Market pundits spend much of their time figuring out which set of events will form a bullish narrative for investors. If this week’s reaction to election results teaches us anything, it is that bullish investors can fit any market narrative to suit their purposes.
Heading into Election Day, markets were becoming increasingly comfortable with the idea of a “Blue Wave” – a Democratic sweep that would be likely to result in massive stimulus. It seemed odd to me that markets would openly root for an outcome that could lead to higher taxes, but markets focused on potential rewards while overlooking potential risks. In other words, greed outweighed fear.
The scariest outcome for markets was believed to be a razor thin election result that was likely to be challenged. That is exactly what we got. The race is still too close to call and the President is threatening a barrage of lawsuits to challenge vote counting and procedures. Yet markets have chosen to focus on the notion that potential Congressional gridlock is likely to keep taxes stable, remove the threat of regulation from huge tech stocks, and force the Federal Reserve to remain extraordinarily accommodative. After a 7.5% rally so far this week, it is fair to say that greed outweighed fear. Again.
Federal Reserve Chairman Powell will be holding a press conference at the conclusion of a 2 day Fed meeting this afternoon. That comes amidst the market’s current post-election party mood. Yet one of Mr. Powell’s predecessors, William McChesney Martin, once famously stated that the job of the Fed is “to take away the punch bowl just as the party gets going.” We will learn later today whether Mr. Powell is as much of a party-pooper as Mr. Martin.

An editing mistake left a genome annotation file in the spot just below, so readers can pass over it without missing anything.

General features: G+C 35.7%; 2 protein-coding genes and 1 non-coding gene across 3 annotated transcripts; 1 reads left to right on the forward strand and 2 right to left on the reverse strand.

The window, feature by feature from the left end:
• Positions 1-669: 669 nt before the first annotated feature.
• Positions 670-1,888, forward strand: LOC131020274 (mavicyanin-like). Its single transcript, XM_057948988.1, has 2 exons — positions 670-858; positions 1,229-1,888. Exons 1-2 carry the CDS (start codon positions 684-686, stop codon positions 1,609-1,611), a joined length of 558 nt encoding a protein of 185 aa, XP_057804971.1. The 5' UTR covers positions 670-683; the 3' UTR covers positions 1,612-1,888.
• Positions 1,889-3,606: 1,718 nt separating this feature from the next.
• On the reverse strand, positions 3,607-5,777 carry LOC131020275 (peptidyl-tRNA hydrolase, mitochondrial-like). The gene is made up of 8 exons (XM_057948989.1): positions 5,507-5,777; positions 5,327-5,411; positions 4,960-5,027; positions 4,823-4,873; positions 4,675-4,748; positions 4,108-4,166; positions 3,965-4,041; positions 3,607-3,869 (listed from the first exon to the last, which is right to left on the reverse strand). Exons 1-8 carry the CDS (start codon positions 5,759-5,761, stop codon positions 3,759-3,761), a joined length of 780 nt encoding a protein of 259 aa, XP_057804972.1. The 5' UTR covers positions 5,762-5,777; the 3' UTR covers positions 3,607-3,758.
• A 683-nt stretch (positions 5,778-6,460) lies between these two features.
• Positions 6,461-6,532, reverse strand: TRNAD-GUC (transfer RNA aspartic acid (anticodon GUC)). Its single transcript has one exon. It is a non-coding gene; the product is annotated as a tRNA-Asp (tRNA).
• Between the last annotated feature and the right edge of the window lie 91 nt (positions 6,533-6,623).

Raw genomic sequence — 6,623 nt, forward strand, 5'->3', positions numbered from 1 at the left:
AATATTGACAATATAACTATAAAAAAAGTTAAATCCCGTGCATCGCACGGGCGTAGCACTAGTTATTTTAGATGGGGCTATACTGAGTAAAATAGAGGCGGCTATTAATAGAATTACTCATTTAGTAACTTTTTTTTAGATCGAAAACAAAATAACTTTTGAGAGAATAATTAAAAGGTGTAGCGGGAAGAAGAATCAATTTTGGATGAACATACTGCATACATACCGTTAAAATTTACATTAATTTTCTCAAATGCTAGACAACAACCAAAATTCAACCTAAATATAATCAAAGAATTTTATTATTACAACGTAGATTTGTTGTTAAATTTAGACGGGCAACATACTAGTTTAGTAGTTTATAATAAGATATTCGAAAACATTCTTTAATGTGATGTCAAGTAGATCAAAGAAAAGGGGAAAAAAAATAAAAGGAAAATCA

Mr. Powell has to walk a fine line this afternoon. He and his colleagues have been quite clear that the Fed would prefer some fiscal stimulus to aid their efforts to boost the economy. With so little clarity about the coming political landscape, it is hard to imagine him taking a strident position in one direction or another. It seems most logical to expect talk about staying the course and Fed vigilance, and a strident avoidance of anything political. Will that be enough to keep the party going?
Finally consider the market’s reaction to each of this year’s regularly scheduled Federal Reserve announcements. I think you will notice a distinct patter in the immediate aftermath of the press conferences.
(I excluded the special announcements that were designed specifically to rescue plunging markets. Those efforts worked as planned)
Consult the charts below.
Announcement date: January 29, 2020
Announcement Date: April 29th, 2020
Announcement Date: June 10th, 2020
Announcement Date: July 29th, 2020
Announcement Date: September 16th, 2020
Source for all charts: Bloomberg
Disclosure: Interactive Brokers
The analysis in this material is provided for information only and is not and should not be construed as an offer to sell or the solicitation of an offer to buy any security. To the extent that this material discusses general market activity, industry or sector trends or other broad-based economic or political conditions, it should not be construed as research or investment advice. To the extent that it includes references to specific securities, commodities, currencies, or other instruments, those references do not constitute a recommendation by IBKR to buy, sell or hold such investments. This material does not and is not intended to take into account the particular financial conditions, investment objectives or requirements of individual customers. Before acting on this material, you should consider whether it is suitable for your particular circumstances and, as necessary, seek professional advice.
Disclosure: Futures Trading
Futures are not suitable for all investors. The amount you may lose may be greater than your initial investment. Before trading futures, please read the CFTC Risk Disclosure. A copy and additional information are available at ibkr.com.